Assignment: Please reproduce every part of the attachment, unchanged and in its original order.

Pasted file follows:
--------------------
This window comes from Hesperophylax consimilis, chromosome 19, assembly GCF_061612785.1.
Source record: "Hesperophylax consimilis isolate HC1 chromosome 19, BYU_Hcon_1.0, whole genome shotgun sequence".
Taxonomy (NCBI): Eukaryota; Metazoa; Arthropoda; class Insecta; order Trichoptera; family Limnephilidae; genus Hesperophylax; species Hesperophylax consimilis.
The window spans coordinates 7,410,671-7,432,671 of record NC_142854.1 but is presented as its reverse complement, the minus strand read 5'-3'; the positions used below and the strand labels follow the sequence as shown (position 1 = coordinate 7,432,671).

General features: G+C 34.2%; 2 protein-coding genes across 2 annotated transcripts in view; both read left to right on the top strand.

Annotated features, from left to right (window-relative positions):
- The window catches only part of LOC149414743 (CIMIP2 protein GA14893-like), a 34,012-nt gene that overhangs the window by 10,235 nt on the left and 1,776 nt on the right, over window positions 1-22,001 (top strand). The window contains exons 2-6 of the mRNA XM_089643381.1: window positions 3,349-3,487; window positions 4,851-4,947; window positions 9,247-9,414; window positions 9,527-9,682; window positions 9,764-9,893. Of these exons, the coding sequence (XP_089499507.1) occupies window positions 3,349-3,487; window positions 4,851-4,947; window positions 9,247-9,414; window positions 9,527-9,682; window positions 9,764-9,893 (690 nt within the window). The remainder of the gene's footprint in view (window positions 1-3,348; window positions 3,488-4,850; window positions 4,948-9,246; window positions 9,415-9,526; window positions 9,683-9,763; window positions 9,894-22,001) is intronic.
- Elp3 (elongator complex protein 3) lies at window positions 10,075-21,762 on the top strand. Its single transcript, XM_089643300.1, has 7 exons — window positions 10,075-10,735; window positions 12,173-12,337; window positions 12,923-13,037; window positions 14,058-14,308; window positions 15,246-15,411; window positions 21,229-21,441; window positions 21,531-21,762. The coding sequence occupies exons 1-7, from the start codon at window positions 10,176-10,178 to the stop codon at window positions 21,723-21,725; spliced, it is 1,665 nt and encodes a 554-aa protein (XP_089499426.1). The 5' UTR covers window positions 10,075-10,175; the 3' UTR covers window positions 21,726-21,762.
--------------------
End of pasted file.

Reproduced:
This window comes from Hesperophylax consimilis, chromosome 19, assembly GCF_061612785.1.
Source record: "Hesperophylax consimilis isolate HC1 chromosome 19, BYU_Hcon_1.0, whole genome shotgun sequence".
Taxonomy (NCBI): Eukaryota; Metazoa; Arthropoda; class Insecta; order Trichoptera; family Limnephilidae; genus Hesperophylax; species Hesperophylax consimilis.
The window spans coordinates 7,410,671-7,432,671 of record NC_142854.1 but is presented as its reverse complement, the minus strand read 5'-3'; the positions used below and the strand labels follow the sequence as shown (position 1 = coordinate 7,432,671).

General features: G+C 34.2%; 2 protein-coding genes across 2 annotated transcripts in view; both read left to right on the top strand.

Annotated features, from left to right (window-relative positions):
- The window catches only part of LOC149414743 (CIMIP2 protein GA14893-like), a 34,012-nt gene that overhangs the window by 10,235 nt on the left and 1,776 nt on the right, over window positions 1-22,001 (top strand). The window contains exons 2-6 of the mRNA XM_089643381.1: window positions 3,349-3,487; window positions 4,851-4,947; window positions 9,247-9,414; window positions 9,527-9,682; window positions 9,764-9,893. Of these exons, the coding sequence (XP_089499507.1) occupies window positions 3,349-3,487; window positions 4,851-4,947; window positions 9,247-9,414; window positions 9,527-9,682; window positions 9,764-9,893 (690 nt within the window). The remainder of the gene's footprint in view (window positions 1-3,348; window positions 3,488-4,850; window positions 4,948-9,246; window positions 9,415-9,526; window positions 9,683-9,763; window positions 9,894-22,001) is intronic.
- Elp3 (elongator complex protein 3) lies at window positions 10,075-21,762 on the top strand. Its single transcript, XM_089643300.1, has 7 exons — window positions 10,075-10,735; window positions 12,173-12,337; window positions 12,923-13,037; window positions 14,058-14,308; window positions 15,246-15,411; window positions 21,229-21,441; window positions 21,531-21,762. The coding sequence occupies exons 1-7, from the start codon at window positions 10,176-10,178 to the stop codon at window positions 21,723-21,725; spliced, it is 1,665 nt and encodes a 554-aa protein (XP_089499426.1). The 5' UTR covers window positions 10,075-10,175; the 3' UTR covers window positions 21,726-21,762.